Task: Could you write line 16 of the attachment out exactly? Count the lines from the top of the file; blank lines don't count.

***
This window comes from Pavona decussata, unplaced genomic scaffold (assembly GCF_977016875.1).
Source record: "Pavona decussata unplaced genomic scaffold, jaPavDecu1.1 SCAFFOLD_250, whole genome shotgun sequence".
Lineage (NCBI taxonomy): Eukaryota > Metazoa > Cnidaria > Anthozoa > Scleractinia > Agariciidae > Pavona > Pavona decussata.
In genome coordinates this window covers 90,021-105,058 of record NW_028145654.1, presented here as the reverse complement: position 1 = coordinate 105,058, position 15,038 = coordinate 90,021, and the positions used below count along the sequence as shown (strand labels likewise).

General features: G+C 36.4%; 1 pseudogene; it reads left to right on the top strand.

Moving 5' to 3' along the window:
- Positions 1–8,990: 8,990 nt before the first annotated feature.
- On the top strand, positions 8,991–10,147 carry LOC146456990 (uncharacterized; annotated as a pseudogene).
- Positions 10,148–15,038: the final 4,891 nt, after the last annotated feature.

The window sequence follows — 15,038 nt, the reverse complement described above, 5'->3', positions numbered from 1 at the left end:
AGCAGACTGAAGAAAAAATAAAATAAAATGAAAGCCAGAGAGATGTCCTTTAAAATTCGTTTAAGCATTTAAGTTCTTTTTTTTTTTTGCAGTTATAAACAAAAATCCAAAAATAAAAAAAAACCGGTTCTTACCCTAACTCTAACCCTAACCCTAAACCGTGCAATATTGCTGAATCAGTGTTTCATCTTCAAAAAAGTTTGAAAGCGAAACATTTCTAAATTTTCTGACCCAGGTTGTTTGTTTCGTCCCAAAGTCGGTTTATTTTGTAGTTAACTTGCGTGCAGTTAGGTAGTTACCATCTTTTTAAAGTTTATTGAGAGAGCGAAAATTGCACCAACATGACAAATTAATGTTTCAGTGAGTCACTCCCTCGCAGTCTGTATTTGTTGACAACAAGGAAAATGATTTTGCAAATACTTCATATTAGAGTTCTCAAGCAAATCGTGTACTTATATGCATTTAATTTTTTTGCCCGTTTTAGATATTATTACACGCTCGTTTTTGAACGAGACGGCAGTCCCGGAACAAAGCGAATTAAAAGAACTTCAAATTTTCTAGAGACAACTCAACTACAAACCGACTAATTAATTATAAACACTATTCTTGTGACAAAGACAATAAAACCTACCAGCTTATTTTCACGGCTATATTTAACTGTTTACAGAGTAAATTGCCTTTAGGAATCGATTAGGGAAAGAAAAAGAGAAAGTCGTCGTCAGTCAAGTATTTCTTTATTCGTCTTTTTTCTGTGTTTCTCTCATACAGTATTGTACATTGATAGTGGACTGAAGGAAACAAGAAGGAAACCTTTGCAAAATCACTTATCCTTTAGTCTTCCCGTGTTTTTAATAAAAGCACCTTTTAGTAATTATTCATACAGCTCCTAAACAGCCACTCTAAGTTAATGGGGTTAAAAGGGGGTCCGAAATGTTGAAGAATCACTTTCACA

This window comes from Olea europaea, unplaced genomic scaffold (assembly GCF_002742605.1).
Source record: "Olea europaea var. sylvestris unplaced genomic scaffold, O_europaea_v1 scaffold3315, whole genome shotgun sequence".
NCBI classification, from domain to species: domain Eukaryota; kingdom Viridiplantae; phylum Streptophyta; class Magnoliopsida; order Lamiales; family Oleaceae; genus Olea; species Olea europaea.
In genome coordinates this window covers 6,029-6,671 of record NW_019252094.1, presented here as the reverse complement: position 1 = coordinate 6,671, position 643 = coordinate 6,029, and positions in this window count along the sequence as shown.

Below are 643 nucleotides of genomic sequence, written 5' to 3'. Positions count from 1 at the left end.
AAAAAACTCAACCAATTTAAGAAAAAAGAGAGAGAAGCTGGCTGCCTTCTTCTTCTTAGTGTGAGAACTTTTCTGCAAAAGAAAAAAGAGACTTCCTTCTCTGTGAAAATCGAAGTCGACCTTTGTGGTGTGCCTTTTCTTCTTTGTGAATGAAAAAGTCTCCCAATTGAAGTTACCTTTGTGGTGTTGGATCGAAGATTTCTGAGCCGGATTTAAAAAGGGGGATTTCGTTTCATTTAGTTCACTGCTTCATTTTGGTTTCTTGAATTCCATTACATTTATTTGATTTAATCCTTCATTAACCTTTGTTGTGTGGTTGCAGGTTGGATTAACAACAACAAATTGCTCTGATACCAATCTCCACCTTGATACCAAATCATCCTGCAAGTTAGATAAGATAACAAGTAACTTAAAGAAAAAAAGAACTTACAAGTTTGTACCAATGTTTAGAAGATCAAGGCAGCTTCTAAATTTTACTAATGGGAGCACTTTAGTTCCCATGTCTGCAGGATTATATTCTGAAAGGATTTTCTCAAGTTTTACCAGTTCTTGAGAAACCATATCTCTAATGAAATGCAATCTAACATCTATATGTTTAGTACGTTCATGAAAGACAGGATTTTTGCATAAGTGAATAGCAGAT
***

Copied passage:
Below are 643 nucleotides of genomic sequence, written 5' to 3'. Positions count from 1 at the left end.